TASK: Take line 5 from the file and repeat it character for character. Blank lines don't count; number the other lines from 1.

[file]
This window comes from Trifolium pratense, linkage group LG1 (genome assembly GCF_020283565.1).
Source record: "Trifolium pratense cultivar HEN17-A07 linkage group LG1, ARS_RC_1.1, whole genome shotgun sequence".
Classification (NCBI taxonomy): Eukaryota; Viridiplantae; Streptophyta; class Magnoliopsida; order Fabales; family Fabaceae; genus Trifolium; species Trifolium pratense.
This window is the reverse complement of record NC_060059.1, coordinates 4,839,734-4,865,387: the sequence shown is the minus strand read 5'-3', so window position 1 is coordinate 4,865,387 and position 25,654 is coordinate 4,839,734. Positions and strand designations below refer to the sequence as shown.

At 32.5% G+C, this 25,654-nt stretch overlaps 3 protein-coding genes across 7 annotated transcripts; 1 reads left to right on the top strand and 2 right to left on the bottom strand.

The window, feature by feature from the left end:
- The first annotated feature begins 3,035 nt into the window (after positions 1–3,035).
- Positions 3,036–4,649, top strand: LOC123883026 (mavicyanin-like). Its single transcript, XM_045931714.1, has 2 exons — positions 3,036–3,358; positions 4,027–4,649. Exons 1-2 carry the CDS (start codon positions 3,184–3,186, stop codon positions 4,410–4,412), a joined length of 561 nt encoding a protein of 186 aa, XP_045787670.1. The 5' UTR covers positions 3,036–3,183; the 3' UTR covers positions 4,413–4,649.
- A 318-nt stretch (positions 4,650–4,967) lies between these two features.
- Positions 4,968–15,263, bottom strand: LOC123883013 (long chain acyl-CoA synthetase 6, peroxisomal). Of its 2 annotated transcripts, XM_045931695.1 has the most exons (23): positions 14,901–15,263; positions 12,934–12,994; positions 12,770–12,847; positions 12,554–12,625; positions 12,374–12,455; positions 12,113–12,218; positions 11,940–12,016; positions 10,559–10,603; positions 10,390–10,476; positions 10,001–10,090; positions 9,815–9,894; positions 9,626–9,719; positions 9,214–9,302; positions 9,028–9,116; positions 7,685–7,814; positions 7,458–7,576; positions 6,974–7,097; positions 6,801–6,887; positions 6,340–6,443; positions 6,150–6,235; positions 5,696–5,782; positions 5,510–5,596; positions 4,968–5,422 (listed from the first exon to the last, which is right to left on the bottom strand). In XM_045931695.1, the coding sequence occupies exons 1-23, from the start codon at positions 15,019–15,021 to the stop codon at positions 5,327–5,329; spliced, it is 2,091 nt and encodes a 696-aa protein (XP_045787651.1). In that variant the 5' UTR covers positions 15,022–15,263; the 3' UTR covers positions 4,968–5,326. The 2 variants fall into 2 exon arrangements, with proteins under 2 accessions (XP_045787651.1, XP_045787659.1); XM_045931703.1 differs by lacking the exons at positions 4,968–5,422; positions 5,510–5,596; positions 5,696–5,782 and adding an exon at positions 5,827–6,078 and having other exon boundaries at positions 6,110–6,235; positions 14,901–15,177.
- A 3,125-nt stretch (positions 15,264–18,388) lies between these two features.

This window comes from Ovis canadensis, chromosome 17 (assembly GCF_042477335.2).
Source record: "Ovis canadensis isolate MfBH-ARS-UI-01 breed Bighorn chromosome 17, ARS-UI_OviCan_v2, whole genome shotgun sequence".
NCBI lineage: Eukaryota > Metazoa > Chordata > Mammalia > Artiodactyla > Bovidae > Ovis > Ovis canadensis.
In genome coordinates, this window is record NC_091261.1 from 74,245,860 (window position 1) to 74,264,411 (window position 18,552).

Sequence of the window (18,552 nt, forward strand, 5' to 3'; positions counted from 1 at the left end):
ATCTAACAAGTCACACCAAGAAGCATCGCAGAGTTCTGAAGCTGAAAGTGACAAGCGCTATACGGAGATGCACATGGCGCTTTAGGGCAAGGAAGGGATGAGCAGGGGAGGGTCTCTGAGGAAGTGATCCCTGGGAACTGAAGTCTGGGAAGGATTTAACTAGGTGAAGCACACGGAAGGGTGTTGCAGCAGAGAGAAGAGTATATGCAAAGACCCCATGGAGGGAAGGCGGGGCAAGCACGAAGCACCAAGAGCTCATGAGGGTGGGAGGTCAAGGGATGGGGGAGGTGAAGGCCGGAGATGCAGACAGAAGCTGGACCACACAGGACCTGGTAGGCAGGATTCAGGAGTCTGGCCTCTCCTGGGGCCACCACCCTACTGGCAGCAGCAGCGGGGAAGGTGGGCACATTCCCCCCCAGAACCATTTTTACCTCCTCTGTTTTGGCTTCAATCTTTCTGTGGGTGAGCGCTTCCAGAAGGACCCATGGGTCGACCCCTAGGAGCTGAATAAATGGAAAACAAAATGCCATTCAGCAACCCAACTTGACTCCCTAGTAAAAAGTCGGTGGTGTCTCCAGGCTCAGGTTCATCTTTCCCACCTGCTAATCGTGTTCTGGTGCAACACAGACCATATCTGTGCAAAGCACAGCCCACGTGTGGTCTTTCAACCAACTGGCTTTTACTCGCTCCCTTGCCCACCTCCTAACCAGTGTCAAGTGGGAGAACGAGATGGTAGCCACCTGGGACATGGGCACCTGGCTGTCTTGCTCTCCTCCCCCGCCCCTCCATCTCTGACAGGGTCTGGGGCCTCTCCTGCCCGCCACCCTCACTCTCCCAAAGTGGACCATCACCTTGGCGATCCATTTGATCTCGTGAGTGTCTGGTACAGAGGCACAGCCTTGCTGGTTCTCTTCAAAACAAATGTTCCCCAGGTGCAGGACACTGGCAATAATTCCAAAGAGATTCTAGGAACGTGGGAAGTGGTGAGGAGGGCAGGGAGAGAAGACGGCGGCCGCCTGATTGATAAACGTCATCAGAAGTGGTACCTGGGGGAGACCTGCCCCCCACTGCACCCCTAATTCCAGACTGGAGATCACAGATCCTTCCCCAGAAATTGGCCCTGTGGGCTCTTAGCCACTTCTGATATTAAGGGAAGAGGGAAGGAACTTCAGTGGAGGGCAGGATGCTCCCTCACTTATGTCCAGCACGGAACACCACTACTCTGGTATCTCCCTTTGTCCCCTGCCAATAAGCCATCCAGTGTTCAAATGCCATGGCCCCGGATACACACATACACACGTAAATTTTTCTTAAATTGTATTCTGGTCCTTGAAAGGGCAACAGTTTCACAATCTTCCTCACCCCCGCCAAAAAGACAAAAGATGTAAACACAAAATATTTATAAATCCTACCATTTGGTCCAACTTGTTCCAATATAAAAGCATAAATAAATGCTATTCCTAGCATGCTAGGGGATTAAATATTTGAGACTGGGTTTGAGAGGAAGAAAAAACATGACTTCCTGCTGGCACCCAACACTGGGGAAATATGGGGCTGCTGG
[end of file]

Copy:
At 32.5% G+C, this 25,654-nt stretch overlaps 3 protein-coding genes across 7 annotated transcripts; 1 reads left to right on the top strand and 2 right to left on the bottom strand.